Microseira wollei has been illustrated to produce the following toxins: cylindrospermopsin and saxitoxins.
Practice Healthy Water Habits
While monitoring efforts are underway to determine the presence and concentrations of two common cyanotoxins, results and confirmation are not currently available. Furthermore, there are other associated toxins which are not being tested for at this time.
Although there are many unknowns at this time, if visiting a waterbody with suspected harmful algae, there are a few precautions the public can take to safeguard themselves, families, and pets.
Avoid body contact with cyanobacteria.
Keep an eye on dogs and children, ensuring that they do not approach areas with HABs.
Do not drink untreated lake or river water, and do not let your dog drink HAB-affected water. Common water purification techniques such as camping filters, tablets and boiling do not remove toxins.
Do not cook or wash dishes with lake or river water.
Wash yourself, your family and your pets with clean water after lake or river play.
Consume fish only after the guts and liver have been removed, and rinse filets.
Report Harmful Algae
Citizens are encouraged to report suspected harmful algal blooms to Arkansas Department of Environmental Quality. The Harmful Algae Bloom Complaint Form is available online and through mobile applications. https://www.adeq.state.ar.us/complaints/forms/harmful_algae_complaint.aspx. Also, citizens are encouraged to forward complaint submissions to email@example.com. For more information on how citizens can help document the presence and duration of algae, visit https://www.whiteriverwaterkeeper.org/hab.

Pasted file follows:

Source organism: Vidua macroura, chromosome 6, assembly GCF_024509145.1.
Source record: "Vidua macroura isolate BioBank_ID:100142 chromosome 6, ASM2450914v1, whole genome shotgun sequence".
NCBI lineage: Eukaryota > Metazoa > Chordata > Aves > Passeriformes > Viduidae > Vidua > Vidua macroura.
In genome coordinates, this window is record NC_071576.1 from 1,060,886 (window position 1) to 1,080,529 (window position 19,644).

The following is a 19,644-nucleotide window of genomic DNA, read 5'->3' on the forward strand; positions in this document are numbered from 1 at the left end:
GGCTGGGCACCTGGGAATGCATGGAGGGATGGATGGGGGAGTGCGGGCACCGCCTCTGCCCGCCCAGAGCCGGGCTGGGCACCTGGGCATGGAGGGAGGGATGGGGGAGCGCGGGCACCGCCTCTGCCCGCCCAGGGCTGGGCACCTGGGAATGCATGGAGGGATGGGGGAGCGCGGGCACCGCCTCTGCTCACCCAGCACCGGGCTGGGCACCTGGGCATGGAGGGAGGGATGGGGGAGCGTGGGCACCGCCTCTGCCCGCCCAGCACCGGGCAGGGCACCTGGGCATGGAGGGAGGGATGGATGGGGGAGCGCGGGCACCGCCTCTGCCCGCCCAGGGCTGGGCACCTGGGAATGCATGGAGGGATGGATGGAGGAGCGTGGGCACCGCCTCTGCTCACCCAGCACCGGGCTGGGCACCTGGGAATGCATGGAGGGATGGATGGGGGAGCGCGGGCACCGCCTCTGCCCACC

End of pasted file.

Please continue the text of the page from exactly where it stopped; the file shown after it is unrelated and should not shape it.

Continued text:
Exposure to HABs
Exposure to a HAB, if it is toxin-producing, can result in eye irritation, skin rash, mouth ulcers, vomiting, diarrhea, or cold and flu-like symptoms. Pets can be especially susceptible because they tend to drink while in the water and lick their fur after, increasing their risk of exposure and illness. Symptoms of animal illness include vomiting and/or diarrhea, lethargy, abnormal liver function test results, difficulty breathing, foaming at the mouth, muscle twitching and sometimes death.
Children and immunocompromised adults should use extra caution to avoid exposure to HABs.
If illness arises within 72 hours of recreating on the water (i.e., swimming, paddling, wading, fishing), WRW is asking individuals to participate in a Recreational Water Quality Illness Survey. Contact information has been requested from ADEQ, ADH, and BNR for reporting illnesses to public health officials and will be compiled on WRW’s website, along with additional HAB-related resources and updates as monitoring efforts and conclusions develop. Next Steps White River Waterkeeper has reached out to ADEQ, ADH, BNR, and several other responsible agencies and officials, offering to assist with monitoring and lend resources and expertise to efforts to develop an appropriate response plan.
In the meantime, WRW will continue monitoring the situation and continue ongoing efforts to make publicly available interactive maps documenting HAB locations and advisories, if any should arise. To participate in the illness survey, stay informed of ongoing information and developments, and to donate directly to HAB and cyanotoxin monitoring efforts on the Buffalo National River, visit https://www.whiteriverwaterkeeper.org/hab.